In the southern provinces flourish also various subtropical exotics, such as the banana, the West Indian cherimoya, and the prickly pear or Indian fig (Opuntia vulgaris), the last frequently grown as a hedge-plant, as in other Mediterranean countries, and extending even to the southern part of the table-land.
And those that lye in a close under a hedge haue longe heare and thyck, and they will neuer pylle nor be bare; and by this reason the husbande maye kepe twyse so many catell as he did before.
Officinale, water-cress), Arabis (rock-cress), Cardamine (bitter-cress), Sisymbrium (hedge mustard, &c.; S.
In cutting, the hedge (as indeed all hedges) should be XVI.
Other things being equal, the broker would be better off if he could hedge with equal ease against all his risks.
Here it assumes a westerly curve, till it points north-west, and finally merges into the broad band of mountains which hedge in the Quetta and Pishin uplands on the north and east.
The attack of the English failed to make any gap in the line of defence, many knights and men-atarms were injured by falling into the pits, and the battle became a melee, the Scots, with better fortune than at Falkirk and Flodden, presenting always an impenetrable hedge of spears, the English, too stubborn to draw off, constantly trying in vain to break it down.
It is constructed on the hedge and alley system, and was, it is believed, originally planted with hornbeam, but many of the plants have been replaced by hollies, yews, &c., so that the vegetation is mixed.
In its original sense the chief uses are such as "the quick and the dead," of the Apostles' Creed, a "quickset" hedge, i.e.
(After Baillon.) plants as hedge mustard (Sisymbrium officinale), Jack-by-thehedge (S.
The influence of other Transcendental teachers, Dr Hedge, Dr Ripley, Bronson Alcott, Orestes Brownson, Theodore Parker, Margaret Fuller, Henry Thoreau, Jones Very, was narrow and parochial compared with that of Emerson.
Inside the hedge they came upon row after row of large and handsome plants with broad leaves gracefully curving until their points nearly reached the ground.
The author then points out the great advantages of enclosure; recommends " quycksettynge, dychynge and hedgeyng "; and gives particular directions about settes, and the method of training a hedge, as well as concerning the planting and management of trees.
Flying fences consist of a hedge with or without a post and rail, and with or without a ditch on one or both sides; consequently a horse has to jump both high and wide to clear them.
In jumping an ordinary hedge or ditch at moderate speed, there is of course a moment of time during which the horse is on his hind legs, and in theory the rider should then lean forward, but, in practice, this position is so momentary, and the lash out of the hind legs in the spring is so powerful, that it is best not to lean forward at all, because of the difficulty, if not impossibility, of getting back in time for the reverse movement, when the rider should be preparing to render the horse some assistance with the bridle as his feet touch the ground.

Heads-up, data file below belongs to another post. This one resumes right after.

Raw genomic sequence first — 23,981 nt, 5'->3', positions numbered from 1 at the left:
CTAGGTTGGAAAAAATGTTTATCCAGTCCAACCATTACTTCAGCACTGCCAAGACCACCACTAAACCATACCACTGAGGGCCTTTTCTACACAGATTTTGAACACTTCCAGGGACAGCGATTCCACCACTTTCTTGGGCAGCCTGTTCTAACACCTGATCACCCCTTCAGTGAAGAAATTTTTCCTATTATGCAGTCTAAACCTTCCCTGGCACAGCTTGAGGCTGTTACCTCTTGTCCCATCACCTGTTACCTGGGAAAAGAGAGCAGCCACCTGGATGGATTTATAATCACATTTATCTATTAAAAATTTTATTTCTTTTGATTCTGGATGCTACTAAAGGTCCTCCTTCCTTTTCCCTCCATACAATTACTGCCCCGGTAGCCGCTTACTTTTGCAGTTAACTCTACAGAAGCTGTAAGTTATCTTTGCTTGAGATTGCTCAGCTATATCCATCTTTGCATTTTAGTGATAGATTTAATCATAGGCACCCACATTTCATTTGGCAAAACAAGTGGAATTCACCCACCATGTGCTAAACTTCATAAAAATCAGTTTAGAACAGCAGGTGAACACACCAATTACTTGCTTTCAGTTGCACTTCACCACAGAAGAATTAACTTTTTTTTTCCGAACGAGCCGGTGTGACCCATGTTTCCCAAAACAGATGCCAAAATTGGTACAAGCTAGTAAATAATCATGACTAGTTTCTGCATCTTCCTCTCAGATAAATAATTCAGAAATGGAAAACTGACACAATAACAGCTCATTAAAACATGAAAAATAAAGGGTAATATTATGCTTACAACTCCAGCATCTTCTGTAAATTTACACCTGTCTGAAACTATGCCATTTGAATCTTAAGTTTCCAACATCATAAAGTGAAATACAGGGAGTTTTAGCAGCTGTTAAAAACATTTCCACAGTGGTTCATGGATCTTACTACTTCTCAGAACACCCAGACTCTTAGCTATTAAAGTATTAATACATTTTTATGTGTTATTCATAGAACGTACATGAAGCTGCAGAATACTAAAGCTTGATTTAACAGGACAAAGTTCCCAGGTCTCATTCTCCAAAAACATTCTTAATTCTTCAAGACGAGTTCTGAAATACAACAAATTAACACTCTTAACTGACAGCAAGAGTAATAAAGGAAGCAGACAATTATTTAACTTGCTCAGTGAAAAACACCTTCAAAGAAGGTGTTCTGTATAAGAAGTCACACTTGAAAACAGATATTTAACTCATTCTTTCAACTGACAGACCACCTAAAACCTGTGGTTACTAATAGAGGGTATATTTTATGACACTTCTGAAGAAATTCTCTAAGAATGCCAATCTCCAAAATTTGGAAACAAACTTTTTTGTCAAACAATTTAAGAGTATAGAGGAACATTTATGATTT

Gardens of large extent should be encircled by an outer boundary, which is often formed by a sunk wall or ha-ha surrounded by an invisible wire fence to exclude ground game, or consists of a hedge with low wire fence on its inner side.
Hawthorn has been for many centuries a favourite park and hedge plant in Europe, and numerous varieties have been developed by cultivation; these differ in the form of the leaf, the white, pink or red, single or double flowers, and the yellow, orange or red fruit.
The tsar did great damage to Evelyn's beautiful gardens, and, it is said, made it one of his amusements to ride in a wheelbarrow along a thick holly hedge planted especially by the owner.
Annual pruning, to which the hawthorn is particularly amenable, is necessary if the hedge is to maintain its compactness and sturdiness.
Laureola, spurge laurel, a small evergreen shrub with green flowers in the leaf axils towards the ends of the branches and ovoid black very poisonous berries, is found in England in copses and on hedge-banks in stiff soils.
At the same time of " futures " were becoming an increasing necessity to Origin Liverpool importers, because through " futures " alone could they cotton hedge on their purchases of cotton, or buy when the Associa- market seemed favourable, and they were not prepared tion .